Code Vein is the Dark Souls of 2003 anime music videos with nu-metal soundtracks. That may already be enough of a review for you. How anime is it, and how Dark Souls? Well, there are doors that only open from one direction so as to indicate a future shortcut you will unlock later in the level, and it takes twelve hours of playtime before encountering a female character simultaneously wearing both pants and a shirt. You can circle strafe around enemies and backstab them, and everyone in the game is a hot tortured science vampire whose melodramatic backstory is unveiled through crystals made out of blood.
All of which is to say that Code Vein is religiously adherent to both the tropes of Dark Souls and of action anime post Code Geass and Attack on Titan, but is at its best when it is letting you make your own fun by breaking its self-serious veneer and the ostensible difficulty of a Souls-inspired game. The breaking of the former is enabled by an overly permissive character creator comparable to Soul Calibur VI’s, and the latter by allowing the player to switch at will between an exhaustive library of character builds. The very fast and very deadly combat requests politely that you take it as seriously as the story, but it doesn’t mind how indulgently you engage and doesn’t protest if you find a way to break it.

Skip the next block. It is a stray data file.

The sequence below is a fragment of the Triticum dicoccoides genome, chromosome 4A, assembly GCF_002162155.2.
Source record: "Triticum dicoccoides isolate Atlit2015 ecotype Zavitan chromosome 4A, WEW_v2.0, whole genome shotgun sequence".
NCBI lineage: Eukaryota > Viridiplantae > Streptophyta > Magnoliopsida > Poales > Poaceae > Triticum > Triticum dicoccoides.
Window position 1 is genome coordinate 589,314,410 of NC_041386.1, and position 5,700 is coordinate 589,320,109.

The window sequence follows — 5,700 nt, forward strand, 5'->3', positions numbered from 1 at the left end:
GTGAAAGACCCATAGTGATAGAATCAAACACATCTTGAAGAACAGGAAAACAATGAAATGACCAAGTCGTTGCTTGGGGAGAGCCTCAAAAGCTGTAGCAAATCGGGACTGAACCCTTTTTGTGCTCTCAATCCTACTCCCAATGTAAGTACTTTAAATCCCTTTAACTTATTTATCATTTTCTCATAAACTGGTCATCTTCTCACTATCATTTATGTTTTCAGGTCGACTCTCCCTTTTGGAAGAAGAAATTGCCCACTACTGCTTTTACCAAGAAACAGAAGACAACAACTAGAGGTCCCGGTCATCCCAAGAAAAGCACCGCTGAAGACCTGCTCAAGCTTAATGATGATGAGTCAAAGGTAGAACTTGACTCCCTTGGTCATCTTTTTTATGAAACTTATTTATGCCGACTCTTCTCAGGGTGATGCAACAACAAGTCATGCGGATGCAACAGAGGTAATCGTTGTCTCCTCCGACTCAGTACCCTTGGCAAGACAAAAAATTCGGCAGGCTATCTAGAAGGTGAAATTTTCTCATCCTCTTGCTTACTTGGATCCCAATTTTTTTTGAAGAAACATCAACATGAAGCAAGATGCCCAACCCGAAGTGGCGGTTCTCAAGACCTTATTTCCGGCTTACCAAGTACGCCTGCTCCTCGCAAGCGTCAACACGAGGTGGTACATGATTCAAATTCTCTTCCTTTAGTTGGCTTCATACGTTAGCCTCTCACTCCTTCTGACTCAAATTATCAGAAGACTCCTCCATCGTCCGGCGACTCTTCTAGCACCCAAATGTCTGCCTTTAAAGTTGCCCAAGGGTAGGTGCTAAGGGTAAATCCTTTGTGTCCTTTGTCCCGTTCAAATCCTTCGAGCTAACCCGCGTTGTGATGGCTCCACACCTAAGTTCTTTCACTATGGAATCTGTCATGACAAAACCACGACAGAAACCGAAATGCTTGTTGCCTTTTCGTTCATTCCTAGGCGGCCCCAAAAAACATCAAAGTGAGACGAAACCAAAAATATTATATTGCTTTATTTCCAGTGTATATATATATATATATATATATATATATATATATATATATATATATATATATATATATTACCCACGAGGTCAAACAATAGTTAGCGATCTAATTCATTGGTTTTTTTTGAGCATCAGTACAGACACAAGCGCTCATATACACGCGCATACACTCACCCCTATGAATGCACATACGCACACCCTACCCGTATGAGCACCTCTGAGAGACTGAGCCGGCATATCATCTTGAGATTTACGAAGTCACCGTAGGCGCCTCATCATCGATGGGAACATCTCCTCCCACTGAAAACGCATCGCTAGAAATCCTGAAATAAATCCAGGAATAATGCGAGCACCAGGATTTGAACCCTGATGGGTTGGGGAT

In Code Vein you have a Blood Code, the first of many things in this universe that have cool names with the word "blood" in them. The Souls Standard for increasing character power is to permanently increase each (or some, from a long list) of the player's stats, customizing them in specific and irreversible ways. Code Vein makes leveling up a generic increase in power while the specific Blood Code you equip shifts your emphasis proportionally to whatever that Code specializes in. If you want to cast spells, you equip a code built for that. As soon as you have trouble with something (or get bored), you can swap your code and swing around a big two handed hammer instead. And because Code Vein is Code Vein, you learn new abilities and get new codes by experiencing tragic and emotional flashbacks through crystallized memories left behind from previous deaths experienced by your immortal friends.
So yes, the story is very, very anime, swelling melodrama at every turn and filled with worldbuilding that makes absolutely no sense and is extremely cool. Everyone has to wear a cool-looking gas mask to protect themselves from a toxic miasma that will turn them into even more unhinged immortal zombies than they already are, but absolutely no one has to wear pants.
A good way to understand Code Vein's aesthetic priorities are the game’s Blood Veils (like the one seen in the trailer above). Whenever you land a parry or backstab, a cinematic plays in which a mask forms over your character's face and you grow claws or a tail and these horrible biomechanical organ tears an enormous amount of blood out of its victim. Hey wait, if it's showing this cool mask mechanically form over your face… where did your gas mask go? Did it just vanish off your face before the camera shifted so this scene would look cool? Code Vein 1000% does not care about how weird that looks—it wants to show your character looking bloody, goth, and tortured with totally awesome bloodlust and power.